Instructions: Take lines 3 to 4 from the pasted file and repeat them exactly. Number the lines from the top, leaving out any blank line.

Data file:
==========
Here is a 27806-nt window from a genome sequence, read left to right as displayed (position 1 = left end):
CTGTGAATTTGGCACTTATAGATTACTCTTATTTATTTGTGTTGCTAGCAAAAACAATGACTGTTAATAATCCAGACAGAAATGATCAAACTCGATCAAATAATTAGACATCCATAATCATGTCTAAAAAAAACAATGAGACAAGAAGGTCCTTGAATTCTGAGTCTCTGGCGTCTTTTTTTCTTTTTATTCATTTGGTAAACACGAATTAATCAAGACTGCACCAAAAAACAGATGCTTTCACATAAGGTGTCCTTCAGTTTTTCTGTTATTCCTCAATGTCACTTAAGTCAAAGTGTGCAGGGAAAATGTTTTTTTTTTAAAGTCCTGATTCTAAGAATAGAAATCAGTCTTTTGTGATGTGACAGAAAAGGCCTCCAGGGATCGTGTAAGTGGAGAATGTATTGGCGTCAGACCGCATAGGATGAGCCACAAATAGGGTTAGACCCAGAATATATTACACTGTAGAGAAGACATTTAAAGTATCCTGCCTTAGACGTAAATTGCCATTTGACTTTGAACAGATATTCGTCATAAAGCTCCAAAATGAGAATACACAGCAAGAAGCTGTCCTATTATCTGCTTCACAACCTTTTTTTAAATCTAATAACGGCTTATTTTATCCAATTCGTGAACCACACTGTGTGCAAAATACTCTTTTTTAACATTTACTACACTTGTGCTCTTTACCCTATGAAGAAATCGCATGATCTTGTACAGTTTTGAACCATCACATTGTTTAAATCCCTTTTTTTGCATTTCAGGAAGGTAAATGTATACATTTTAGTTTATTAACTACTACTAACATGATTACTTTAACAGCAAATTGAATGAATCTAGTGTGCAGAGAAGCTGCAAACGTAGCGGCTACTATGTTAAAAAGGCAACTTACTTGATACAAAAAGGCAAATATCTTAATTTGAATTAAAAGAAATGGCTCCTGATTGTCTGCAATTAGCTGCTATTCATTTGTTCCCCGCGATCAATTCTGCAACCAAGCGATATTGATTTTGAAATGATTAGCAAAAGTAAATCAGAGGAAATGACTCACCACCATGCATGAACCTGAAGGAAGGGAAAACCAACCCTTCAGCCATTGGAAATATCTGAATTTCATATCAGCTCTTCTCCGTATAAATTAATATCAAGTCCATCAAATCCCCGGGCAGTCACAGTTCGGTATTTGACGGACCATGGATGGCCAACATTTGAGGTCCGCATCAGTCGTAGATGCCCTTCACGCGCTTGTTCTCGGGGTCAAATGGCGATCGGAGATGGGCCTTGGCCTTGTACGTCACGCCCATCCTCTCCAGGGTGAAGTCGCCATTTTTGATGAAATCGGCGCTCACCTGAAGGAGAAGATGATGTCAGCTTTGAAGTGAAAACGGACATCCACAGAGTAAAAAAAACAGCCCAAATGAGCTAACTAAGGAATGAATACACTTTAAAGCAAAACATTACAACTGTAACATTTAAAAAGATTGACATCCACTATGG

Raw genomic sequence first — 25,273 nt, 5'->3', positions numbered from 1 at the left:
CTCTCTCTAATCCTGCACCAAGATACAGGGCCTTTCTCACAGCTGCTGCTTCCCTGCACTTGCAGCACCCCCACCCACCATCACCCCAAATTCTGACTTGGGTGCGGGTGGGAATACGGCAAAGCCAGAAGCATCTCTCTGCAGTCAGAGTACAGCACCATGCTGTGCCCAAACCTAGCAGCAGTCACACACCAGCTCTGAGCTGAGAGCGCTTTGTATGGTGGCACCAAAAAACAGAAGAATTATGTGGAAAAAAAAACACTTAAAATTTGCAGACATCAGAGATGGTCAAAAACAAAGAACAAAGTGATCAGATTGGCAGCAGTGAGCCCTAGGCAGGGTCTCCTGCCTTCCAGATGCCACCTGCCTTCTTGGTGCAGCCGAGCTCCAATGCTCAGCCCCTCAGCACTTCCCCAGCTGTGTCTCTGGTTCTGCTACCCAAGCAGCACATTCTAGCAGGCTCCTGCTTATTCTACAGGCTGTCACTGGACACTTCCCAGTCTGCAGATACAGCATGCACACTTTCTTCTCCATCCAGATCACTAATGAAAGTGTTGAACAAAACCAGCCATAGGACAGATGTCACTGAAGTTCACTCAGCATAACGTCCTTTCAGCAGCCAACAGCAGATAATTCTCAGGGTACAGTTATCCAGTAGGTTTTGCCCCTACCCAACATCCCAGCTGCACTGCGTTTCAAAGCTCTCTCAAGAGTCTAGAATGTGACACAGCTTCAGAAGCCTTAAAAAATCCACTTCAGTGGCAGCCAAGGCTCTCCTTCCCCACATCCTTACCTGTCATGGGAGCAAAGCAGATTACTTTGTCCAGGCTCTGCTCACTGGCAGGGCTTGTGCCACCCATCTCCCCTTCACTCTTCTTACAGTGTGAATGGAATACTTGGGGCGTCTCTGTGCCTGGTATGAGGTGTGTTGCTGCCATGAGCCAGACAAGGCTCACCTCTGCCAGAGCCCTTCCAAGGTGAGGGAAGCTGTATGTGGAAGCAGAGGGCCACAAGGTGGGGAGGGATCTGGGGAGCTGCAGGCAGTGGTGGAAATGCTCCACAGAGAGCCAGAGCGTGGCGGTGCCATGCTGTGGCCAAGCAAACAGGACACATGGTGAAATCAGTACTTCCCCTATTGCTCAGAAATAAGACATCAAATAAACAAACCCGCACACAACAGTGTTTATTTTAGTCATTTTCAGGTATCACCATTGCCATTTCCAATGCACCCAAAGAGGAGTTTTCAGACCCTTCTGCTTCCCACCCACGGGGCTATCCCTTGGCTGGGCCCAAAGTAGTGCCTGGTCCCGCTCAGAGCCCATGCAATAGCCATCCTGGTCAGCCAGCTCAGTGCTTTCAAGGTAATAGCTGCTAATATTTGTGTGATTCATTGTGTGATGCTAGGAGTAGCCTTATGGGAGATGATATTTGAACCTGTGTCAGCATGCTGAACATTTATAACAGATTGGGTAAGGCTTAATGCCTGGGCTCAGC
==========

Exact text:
Raw genomic sequence first — 25,273 nt, 5'->3', positions numbered from 1 at the left:
CTCTCTCTAATCCTGCACCAAGATACAGGGCCTTTCTCACAGCTGCTGCTTCCCTGCACTTGCAGCACCCCCACCCACCATCACCCCAAATTCTGACTTGGGTGCGGGTGGGAATACGGCAAAGCCAGAAGCATCTCTCTGCAGTCAGAGTACAGCACCATGCTGTGCCCAAACCTAGCAGCAGTCACACACCAGCTCTGAGCTGAGAGCGCTTTGTATGGTGGCACCAAAAAACAGAAGAATTATGTGGAAAAAAAAACACTTAAAATTTGCAGACATCAGAGATGGTCAAAAACAAAGAACAAAGTGATCAGATTGGCAGCAGTGAGCCCTAGGCAGGGTCTCCTGCCTTCCAGATGCCACCTGCCTTCTTGGTGCAGCCGAGCTCCAATGCTCAGCCCCTCAGCACTTCCCCAGCTGTGTCTCTGGTTCTGCTACCCAAGCAGCACATTCTAGCAGGCTCCTGCTTATTCTACAGGCTGTCACTGGACACTTCCCAGTCTGCAGATACAGCATGCACACTTTCTTCTCCATCCAGATCACTAATGAAAGTGTTGAACAAAACCAGCCATAGGACAGATGTCACTGAAGTTCACTCAGCATAACGTCCTTTCAGCAGCCAACAGCAGATAATTCTCAGGGTACAGTTATCCAGTAGGTTTTGCCCCTACCCAACATCCCAGCTGCACTGCGTTTCAAAGCTCTCTCAAGAGTCTAGAATGTGACACAGCTTCAGAAGCCTTAAAAAATCCACTTCAGTGGCAGCCAAGGCTCTCCTTCCCCACATCCTTACCTGTCATGGGAGCAAAGCAGATTACTTTGTCCAGGCTCTGCTCACTGGCAGGGCTTGTGCCACCCATCTCCCCTTCACTCTTCTTACAGTGTGAATGGAATACTTGGGGCGTCTCTGTGCCTGGTATGAGGTGTGTTGCTGCCATGAGCCAGACAAGGCTCACCTCTGCCAGAGCCCTTCCAAGGTGAGGGAAGCTGTATGTGGAAGCAGAGGGCCACAAGGTGGGGAGGGATCTGGGGAGCTGCAGGCAGTGGTGGAAATGCTCCACAGAGAGCCAGAGCGTGGCGGTGCCATGCTGTGGCCAAGCAAACAGGACACATGGTGAAATCAGTACTTCCCCTATTGCTCAGAAATAAGACATCAAATAAACAAACCCGCACACAACAGTGTTTATTTTAGTCATTTTCAGGTATCACCATTGCCATTTCCAATGCACCCAAAGAGGAGTTTTCAGACCCTTCTGCTTCCCACCCACGGGGCTATCCCTTGGCTGGGCCCAAAGTAGTGCCTGGTCCCGCTCAGAGCCCATGCAATAGCCATCCTGGTCAGCCAGCTCAGTGCTTTCAAGGTAATAGCTGCTAATATTTGTGTGATTCATTGTGTGATGCTAGGAGTAGCCTTATGGGAGATGATATTTGAACCTGTGTCAGCATGCTGAACATTTATAACAGATTGGGTAAGGCTTAATGCCTGGGCTCAGC